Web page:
The opinion of the court was delivered by: JACK WEINSTEIN, Senior District Judge
JUDGMENT & ORDER
(Right to Jury)
The City of New York sues defendants for abatement of a public
nuisance seeking an injunction only. It moves to strike the defendant gun
manufacturers' and importers' demand for a jury. For the reasons
indicated below, the motion to strike is denied.
In deciding whether a jury is required under the Seventh Amendment to
the United States Constitution, federal courts are directed to try to
place themselves in the position of a judge sitting in 1791, when the
right to jury was embedded in the Bill of Rights. See, e.g., City of
Monterey v. Del Monte Dunes, 526 U.S. 687
, 708 (1999). As the Supreme
Court put the matter in City of Monterey:
The Seventh Amendment provides that "in Suits at
common law, where the value in controversy shall
exceed twenty dollars, the right of trial by jury
shall be preserved. . . ." Consistent with the textual
mandate that the jury right be preserved, our
interpretation of the Amendment has been guided by
historical analysis comprising two principal
inquires. "We ask, first, whether we are dealing with
a cause of action that either was tried at law at the
time of the founding or is at least analogous to one
that was. . . . If the action in question belongs in
the law category, we then ask whether the particular
trial decision must fall to the jury in order to
preserve the substance of the common-law right as it existed in 1791."
Id. (quotation omitted).
Since the court practice of the Confederacy was almost nonexistent and
the States had been independent of the Crown since 1776, it is the
pre-1791 practice in the thirteen colonies that controls. Nevertheless,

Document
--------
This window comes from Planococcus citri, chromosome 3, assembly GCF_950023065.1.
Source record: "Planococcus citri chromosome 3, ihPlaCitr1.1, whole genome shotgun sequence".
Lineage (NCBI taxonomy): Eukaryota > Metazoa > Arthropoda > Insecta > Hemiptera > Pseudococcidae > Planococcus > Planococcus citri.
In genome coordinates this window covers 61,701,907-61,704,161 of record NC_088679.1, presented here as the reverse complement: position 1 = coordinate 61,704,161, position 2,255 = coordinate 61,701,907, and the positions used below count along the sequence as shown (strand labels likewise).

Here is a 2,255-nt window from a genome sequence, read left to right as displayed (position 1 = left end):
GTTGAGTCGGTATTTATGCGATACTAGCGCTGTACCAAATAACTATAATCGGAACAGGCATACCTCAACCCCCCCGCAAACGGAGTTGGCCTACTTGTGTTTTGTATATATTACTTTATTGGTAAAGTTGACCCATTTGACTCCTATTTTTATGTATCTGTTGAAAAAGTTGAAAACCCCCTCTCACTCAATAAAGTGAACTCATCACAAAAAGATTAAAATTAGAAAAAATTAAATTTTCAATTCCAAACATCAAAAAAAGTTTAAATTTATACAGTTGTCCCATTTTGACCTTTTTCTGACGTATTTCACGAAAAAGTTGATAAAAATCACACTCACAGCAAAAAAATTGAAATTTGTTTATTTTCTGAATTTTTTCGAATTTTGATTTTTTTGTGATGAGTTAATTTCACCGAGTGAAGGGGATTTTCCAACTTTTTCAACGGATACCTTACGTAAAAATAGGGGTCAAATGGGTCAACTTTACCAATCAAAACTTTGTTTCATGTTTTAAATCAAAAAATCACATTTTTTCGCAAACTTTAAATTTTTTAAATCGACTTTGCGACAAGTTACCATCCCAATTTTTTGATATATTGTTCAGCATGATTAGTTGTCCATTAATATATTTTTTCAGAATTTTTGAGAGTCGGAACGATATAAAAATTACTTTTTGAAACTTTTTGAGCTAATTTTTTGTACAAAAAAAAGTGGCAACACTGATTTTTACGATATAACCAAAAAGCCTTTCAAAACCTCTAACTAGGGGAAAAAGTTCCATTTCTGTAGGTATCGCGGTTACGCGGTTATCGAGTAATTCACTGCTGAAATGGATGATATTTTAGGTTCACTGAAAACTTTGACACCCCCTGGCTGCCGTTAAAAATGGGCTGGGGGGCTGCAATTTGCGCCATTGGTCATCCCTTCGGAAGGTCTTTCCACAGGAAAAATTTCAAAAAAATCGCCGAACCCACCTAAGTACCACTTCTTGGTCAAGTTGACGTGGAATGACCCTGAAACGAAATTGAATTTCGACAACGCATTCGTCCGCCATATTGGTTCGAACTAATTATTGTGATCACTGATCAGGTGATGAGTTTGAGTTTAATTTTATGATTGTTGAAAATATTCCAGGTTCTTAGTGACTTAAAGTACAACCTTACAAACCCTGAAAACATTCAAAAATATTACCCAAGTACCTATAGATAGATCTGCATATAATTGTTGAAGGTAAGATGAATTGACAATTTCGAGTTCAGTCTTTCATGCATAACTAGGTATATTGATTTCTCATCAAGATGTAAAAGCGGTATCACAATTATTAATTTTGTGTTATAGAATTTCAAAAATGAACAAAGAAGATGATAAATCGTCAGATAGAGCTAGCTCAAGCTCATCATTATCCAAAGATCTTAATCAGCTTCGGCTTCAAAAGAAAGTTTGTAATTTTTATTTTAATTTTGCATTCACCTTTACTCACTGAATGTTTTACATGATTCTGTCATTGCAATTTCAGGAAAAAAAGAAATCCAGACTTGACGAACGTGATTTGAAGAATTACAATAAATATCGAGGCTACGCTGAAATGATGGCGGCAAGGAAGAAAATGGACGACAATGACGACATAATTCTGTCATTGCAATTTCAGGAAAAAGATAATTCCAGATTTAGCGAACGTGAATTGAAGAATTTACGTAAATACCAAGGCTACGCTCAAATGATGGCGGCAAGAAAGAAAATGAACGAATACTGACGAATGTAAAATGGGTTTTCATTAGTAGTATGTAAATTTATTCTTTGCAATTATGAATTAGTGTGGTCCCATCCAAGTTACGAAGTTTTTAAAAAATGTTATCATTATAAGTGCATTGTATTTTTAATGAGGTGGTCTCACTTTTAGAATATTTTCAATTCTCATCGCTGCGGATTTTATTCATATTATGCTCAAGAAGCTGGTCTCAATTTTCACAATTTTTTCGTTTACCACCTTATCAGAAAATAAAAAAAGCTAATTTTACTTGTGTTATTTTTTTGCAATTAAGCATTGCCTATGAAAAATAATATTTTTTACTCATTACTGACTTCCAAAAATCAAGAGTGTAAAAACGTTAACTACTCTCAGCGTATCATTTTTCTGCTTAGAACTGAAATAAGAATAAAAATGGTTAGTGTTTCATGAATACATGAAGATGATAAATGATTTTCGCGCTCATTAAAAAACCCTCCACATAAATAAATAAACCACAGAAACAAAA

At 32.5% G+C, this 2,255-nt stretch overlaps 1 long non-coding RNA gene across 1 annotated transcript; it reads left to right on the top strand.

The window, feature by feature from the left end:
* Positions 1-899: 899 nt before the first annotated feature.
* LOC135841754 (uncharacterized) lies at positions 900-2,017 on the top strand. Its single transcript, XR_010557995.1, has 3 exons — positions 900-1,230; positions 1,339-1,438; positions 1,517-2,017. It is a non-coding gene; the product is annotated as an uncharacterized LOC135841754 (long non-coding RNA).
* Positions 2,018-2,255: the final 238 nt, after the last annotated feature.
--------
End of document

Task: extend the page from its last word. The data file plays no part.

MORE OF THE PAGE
federal courts tend to look to the more developed and accessible
concurrent and earlier British chancery and law court precedents. Early
equity cases are often hard to fathom. "Because of the decrescence of
independent chancery courts in this country, and the radical refashioning
of procedure, modern practitioners are generally familiar only with the
hardy survivals of a once complex and characteristic procedural system.
. . ." 1 The Law Practice of Alexander Hamilton 167 (Julius Goebel Jr.
ed., Columbia Univ. Press 1964). Moreover, "movement in the New York
Chancery [and that of other states] toward an approximation of English
practice was at a slower pace than was the absorption of common law
procedure. . . ." Id. at 172. "In the last years of the colonial period,
practice [was] not as complex as in England. . . ." Id. at 173.
New York, as the chief commercial center-and momentary capital-of the
United States, had about as well developed an equity procedure and
chancellor's practice as any in the new nation. Alexander Hamilton was
one of the most learned and successful of its practitioners, having
himself published procedural notes to guide other lawyers. His practice,
and evidently that of other New York lawyers and judges of the time,
dealt with the rather ordinary substantive elements of equity such as
those arising from commercial, land and trust controversies. Id.
at 167. The chancellor served in large measure as a controller of
discovery of evidence in pending legal disputes.
Even in bread and butter equity matters, "a chancery court could order
that an issue be tried at law `for the better information and guiding the conscience of the
court.'" 2 The Law Practice of Alexander Hamilton 78-79 (Julius Goebel
Jr. ed., Columbia Univ. Press 1969) (citation omitted). Power of the
federal judge to deny what would be a proper bench trial and to utilize
juries as triers of the facts in equity cases is carried forward in
modern federal practice. See Beacon Theatres, Inc. v. Westover,